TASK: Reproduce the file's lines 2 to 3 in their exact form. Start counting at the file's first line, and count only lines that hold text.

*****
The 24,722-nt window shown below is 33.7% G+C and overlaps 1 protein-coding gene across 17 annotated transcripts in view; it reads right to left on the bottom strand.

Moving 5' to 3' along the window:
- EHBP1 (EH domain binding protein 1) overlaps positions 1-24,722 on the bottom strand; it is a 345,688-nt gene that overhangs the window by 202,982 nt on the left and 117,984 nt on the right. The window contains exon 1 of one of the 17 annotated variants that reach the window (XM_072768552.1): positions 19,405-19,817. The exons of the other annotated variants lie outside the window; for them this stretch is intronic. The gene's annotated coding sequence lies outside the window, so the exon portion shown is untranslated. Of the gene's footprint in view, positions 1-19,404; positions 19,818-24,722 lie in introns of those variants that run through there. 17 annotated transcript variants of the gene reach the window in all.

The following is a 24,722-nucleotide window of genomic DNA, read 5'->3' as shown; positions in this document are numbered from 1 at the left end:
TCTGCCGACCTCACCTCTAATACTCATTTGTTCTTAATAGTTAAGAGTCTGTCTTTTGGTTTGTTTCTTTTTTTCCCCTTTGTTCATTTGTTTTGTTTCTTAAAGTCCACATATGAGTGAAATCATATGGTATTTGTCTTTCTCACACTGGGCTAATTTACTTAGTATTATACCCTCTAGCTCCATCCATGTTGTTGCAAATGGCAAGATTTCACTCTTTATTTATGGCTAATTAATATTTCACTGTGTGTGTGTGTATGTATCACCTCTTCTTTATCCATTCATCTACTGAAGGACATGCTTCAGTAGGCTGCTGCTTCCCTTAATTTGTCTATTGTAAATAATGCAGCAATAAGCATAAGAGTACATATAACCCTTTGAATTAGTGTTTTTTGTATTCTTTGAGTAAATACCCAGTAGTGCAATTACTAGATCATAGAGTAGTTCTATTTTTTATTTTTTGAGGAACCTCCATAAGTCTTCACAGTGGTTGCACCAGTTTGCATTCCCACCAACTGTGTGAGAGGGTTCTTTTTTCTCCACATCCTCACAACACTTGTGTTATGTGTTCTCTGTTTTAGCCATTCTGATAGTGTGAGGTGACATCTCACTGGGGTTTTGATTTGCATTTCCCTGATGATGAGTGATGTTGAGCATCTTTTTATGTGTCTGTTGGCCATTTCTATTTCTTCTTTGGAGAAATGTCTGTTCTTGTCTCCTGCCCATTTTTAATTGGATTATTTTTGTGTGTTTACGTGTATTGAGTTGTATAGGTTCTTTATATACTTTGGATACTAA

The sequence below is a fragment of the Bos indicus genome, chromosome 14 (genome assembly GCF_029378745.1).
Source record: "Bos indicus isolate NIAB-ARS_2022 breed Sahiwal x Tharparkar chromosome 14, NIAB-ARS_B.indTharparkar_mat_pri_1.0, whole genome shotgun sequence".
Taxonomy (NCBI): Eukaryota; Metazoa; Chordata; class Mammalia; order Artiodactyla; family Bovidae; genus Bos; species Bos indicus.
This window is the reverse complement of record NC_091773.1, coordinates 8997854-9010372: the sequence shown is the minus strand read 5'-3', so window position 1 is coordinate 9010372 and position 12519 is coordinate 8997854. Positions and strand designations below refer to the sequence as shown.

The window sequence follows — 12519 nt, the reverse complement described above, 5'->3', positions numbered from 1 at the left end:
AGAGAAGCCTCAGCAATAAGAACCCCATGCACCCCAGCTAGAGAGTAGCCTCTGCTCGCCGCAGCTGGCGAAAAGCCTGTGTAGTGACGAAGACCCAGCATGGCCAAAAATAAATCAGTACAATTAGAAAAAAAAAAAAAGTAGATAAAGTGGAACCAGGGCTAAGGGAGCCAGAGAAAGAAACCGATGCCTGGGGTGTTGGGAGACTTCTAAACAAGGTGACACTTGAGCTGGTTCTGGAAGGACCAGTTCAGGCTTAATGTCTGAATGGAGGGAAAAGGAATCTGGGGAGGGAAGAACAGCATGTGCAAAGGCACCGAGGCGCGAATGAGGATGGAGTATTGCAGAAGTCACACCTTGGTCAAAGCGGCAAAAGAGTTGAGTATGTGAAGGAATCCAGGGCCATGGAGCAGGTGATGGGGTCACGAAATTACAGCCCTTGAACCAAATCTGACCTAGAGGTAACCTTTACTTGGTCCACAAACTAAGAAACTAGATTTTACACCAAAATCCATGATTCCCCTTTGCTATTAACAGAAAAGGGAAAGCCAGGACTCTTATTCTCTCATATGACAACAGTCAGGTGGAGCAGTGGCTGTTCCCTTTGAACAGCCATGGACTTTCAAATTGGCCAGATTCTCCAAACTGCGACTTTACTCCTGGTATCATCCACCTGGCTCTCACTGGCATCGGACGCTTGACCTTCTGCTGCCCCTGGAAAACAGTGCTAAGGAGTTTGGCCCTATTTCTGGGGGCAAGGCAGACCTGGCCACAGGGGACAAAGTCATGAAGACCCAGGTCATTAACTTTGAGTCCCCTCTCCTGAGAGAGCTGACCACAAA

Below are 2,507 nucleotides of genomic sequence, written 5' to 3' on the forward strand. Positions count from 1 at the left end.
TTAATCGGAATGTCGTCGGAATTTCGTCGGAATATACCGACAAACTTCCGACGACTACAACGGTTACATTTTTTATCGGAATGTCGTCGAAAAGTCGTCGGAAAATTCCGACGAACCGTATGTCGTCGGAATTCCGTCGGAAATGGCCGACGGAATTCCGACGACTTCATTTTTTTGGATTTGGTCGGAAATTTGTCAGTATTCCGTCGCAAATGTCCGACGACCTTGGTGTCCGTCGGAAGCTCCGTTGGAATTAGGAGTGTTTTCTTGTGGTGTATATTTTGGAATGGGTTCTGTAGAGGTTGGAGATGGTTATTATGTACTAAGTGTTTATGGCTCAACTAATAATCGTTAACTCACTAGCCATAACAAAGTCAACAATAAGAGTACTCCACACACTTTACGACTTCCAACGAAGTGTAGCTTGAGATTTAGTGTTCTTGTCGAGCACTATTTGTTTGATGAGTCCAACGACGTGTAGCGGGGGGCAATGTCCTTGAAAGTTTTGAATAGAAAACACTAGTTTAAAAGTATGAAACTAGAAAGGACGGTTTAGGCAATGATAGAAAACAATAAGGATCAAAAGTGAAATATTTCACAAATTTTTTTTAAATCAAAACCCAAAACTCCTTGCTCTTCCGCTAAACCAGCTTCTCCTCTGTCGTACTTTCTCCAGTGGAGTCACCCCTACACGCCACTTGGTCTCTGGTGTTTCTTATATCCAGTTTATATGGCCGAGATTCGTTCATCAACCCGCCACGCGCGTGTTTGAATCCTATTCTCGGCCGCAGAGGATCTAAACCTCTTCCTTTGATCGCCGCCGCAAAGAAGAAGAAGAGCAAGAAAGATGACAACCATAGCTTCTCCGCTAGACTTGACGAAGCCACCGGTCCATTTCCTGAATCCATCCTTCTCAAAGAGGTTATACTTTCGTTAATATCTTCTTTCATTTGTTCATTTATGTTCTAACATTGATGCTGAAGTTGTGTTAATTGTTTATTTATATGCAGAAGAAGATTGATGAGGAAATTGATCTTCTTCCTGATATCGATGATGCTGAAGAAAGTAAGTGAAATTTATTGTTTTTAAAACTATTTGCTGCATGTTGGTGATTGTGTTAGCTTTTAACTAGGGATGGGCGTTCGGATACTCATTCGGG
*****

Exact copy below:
Moving 5' to 3' along the window:
- EHBP1 (EH domain binding protein 1) overlaps positions 1-24,722 on the bottom strand; it is a 345,688-nt gene that overhangs the window by 202,982 nt on the left and 117,984 nt on the right. The window contains exon 1 of one of the 17 annotated variants that reach the window (XM_072768552.1): positions 19,405-19,817. The exons of the other annotated variants lie outside the window; for them this stretch is intronic. The gene's annotated coding sequence lies outside the window, so the exon portion shown is untranslated. Of the gene's footprint in view, positions 1-19,404; positions 19,818-24,722 lie in introns of those variants that run through there. 17 annotated transcript variants of the gene reach the window in all.